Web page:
If we denote D i as the symbol taken from the i th data block and Ci as the i th coded symbol, then
the encoding process can be expressed by one matrix dot multiplication defined in the Galois
Field of the given symbol bitwidth [Ref 1]. This is illustrated in Figure 2 where all the symbols
including the generator matrix coefficients {a i, j} and the dot multiplication operation are
defined on the same Galois Field.
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Encoding of Erasure Codes
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Theory of Operation
When some data blocks are lost or corrupted, as shown in Figure 3 (a), it is possible to recover
the data using the survived data blocks and the pre-known information about the generator
matrix. The calculation procedure is illustrated in Figure 3 (b) where the dot multiplication of
the survived data blocks with the inverse of the survived rows (shown in light blue) gives the
original data block, and then the dot multiplication with the erased rows (shown in gray)
recovers the erased data blocks.
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Decoding of Erasure Codes
As shown in Figure 3 (b), the decoding of erasure codes implicitly assumes the existence of the
inverse of the matrix consisting of the survived rows. This assumption holds for some specially
constructed generator matrices, one of which is the Reed-Solomon code [Ref 1] that is used as
an example in this application note. Nevertheless, the design methodology described in this
application note also applies to many other kinds of erasure codes.
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RS Erasure Codec Architecture
Figure 3 illustrates another fact that the encoding process can be seen as a special case of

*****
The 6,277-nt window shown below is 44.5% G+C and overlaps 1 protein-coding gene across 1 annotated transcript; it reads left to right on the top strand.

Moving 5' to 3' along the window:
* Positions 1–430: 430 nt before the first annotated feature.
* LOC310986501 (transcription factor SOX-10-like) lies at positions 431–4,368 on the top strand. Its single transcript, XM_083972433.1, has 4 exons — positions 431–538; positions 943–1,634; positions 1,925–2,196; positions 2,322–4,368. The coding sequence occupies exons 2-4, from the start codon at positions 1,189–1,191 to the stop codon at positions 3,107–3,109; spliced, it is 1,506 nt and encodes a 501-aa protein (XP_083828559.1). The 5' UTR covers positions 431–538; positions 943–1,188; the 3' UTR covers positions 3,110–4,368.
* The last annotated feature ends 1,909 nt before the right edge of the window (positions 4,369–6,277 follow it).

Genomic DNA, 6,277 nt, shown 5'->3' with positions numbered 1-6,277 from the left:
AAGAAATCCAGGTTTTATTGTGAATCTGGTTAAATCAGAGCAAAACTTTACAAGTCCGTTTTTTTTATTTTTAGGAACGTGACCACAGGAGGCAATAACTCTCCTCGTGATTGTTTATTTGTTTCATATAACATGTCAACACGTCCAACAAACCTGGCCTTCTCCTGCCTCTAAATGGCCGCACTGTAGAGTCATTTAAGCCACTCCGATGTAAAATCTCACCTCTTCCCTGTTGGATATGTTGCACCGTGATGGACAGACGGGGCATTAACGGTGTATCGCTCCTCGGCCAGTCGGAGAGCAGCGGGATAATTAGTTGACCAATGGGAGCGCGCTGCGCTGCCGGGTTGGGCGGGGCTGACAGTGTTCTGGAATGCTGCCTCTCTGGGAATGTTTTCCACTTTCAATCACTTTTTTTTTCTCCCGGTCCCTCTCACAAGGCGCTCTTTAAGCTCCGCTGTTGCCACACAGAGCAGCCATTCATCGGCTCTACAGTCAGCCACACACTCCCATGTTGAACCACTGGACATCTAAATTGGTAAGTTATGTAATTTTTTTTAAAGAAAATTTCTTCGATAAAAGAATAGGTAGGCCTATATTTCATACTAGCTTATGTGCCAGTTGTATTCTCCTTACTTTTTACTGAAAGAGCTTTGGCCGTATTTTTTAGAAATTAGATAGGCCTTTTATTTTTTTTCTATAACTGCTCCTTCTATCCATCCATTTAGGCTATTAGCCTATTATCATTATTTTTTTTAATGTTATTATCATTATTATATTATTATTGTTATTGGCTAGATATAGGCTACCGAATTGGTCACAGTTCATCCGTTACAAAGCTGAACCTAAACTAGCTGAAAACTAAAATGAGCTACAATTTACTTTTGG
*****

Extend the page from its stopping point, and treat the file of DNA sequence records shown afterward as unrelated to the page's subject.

decoding where all the original data blocks are survived and the coded blocks are erased.
Therefore one only needs to design an erasure decoder which is also capable of encoding.
RS Erasure Codec Architecture
In data centers a number of error protection levels are needed for data blocks of different
importance. This requires the codec to support a number of code rates. Also latency has to be
minimized to facilitate on-the-fly coding and decoding schemes for short data blocks.
This application note gives an example of designing such a multi-rate erasure codec on Xilinx
Kintex UltraScale FPGAs that typically run at 300 MHz or higher clock frequencies. The design
features a streaming input interface with very short decoding latency while supporting four
code rates ranging from 1/3 to 2/3 as summarized in Table 1. A wider range of code rates can
be supported with minor modification to the design.
Note: This example is for Kintex FPGAs but the method or design applies to virtually any device.
Table 1:
Code Rates of the Low-latency Multi-rate Erasure Codec
Number of Data Blocks
Number of Code Blocks
Overhead Percentage
6
4
67%
8
4
50%
10
4
40%
12
4
33%
Figure 4 shows the desirable interface timing diagram of the erasure codec where the light
blue, yellow, and green colors represent three data sets with different erasure decoding